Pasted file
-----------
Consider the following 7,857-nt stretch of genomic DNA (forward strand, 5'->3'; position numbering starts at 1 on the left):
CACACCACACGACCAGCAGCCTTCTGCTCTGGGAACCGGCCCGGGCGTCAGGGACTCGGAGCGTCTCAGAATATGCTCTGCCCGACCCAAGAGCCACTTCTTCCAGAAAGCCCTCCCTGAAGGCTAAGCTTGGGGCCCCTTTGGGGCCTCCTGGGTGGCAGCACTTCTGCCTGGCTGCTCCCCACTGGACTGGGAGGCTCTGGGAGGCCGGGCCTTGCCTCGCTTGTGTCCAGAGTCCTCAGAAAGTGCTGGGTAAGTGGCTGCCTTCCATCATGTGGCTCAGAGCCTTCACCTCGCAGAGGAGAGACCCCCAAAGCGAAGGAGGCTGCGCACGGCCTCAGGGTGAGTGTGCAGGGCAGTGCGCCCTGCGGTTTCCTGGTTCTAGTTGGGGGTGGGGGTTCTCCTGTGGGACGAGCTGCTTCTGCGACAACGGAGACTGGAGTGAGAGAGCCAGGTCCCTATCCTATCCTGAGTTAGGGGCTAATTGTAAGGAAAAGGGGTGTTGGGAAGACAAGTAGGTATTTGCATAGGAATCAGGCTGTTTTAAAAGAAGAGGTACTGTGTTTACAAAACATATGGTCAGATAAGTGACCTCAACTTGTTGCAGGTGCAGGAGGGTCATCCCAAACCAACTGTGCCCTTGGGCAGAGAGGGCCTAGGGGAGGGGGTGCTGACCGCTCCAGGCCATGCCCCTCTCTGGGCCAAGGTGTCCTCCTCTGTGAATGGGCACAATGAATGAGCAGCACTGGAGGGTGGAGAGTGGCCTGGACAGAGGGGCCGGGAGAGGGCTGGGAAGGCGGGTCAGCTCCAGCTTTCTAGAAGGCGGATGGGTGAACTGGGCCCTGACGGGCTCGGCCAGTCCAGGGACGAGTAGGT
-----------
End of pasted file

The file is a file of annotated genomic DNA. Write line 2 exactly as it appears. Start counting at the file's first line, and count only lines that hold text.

CACACCACACGACCAGCAGCCTTCTGCTCTGGGAACCGGCCCGGGCGTCAGGGACTCGGAGCGTCTCAGAATATGCTCTGCCCGACCCAAGAGCCACTTCTTCCAGAAAGCCCTCCCTGAAGGCTAAGCTTGGGGCCCCTTTGGGGCCTCCTGGGTGGCAGCACTTCTGCCTGGCTGCTCCCCACTGGACTGGGAGGCTCTGGGAGGCCGGGCCTTGCCTCGCTTGTGTCCAGAGTCCTCAGAAAGTGCTGGGTAAGTGGCTGCCTTCCATCATGTGGCTCAGAGCCTTCACCTCGCAGAGGAGAGACCCCCAAAGCGAAGGAGGCTGCGCACGGCCTCAGGGTGAGTGTGCAGGGCAGTGCGCCCTGCGGTTTCCTGGTTCTAGTTGGGGGTGGGGGTTCTCCTGTGGGACGAGCTGCTTCTGCGACAACGGAGACTGGAGTGAGAGAGCCAGGTCCCTATCCTATCCTGAGTTAGGGGCTAATTGTAAGGAAAAGGGGTGTTGGGAAGACAAGTAGGTATTTGCATAGGAATCAGGCTGTTTTAAAAGAAGAGGTACTGTGTTTACAAAACATATGGTCAGATAAGTGACCTCAACTTGTTGCAGGTGCAGGAGGGTCATCCCAAACCAACTGTGCCCTTGGGCAGAGAGGGCCTAGGGGAGGGGGTGCTGACCGCTCCAGGCCATGCCCCTCTCTGGGCCAAGGTGTCCTCCTCTGTGAATGGGCACAATGAATGAGCAGCACTGGAGGGTGGAGAGTGGCCTGGACAGAGGGGCCGGGAGAGGGCTGGGAAGGCGGGTCAGCTCCAGCTTTCTAGAAGGCGGATGGGTGAACTGGGCCCTGACGGGCTCGGCCAGTCCAGGGACGAGTAGGT